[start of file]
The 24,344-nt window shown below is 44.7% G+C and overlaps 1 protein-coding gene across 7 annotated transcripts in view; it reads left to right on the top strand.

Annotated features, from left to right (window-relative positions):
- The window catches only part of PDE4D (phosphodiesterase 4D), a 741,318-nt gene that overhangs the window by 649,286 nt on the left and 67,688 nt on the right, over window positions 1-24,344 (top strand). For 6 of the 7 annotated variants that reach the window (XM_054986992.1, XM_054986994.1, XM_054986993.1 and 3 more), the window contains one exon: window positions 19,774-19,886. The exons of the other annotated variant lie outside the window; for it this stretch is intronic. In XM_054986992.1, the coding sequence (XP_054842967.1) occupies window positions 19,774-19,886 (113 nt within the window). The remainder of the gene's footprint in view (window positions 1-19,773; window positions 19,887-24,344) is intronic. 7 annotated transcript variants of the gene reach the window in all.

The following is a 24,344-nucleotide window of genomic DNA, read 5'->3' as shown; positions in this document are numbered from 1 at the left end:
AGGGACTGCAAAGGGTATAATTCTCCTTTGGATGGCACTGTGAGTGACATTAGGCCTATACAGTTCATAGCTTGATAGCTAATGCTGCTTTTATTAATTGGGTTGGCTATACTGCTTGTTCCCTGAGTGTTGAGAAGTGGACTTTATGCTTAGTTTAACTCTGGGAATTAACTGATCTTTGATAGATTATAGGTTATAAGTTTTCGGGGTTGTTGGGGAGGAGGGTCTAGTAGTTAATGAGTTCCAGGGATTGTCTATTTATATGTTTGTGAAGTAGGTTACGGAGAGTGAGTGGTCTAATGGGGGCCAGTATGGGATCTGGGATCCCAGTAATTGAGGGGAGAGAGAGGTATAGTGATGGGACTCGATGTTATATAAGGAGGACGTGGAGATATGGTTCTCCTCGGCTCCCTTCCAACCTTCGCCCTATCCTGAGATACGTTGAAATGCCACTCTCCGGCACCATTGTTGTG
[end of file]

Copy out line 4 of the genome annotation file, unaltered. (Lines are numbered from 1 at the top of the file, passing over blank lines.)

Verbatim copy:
The following is a 24,344-nucleotide window of genomic DNA, read 5'->3' as shown; positions in this document are numbered from 1 at the left end: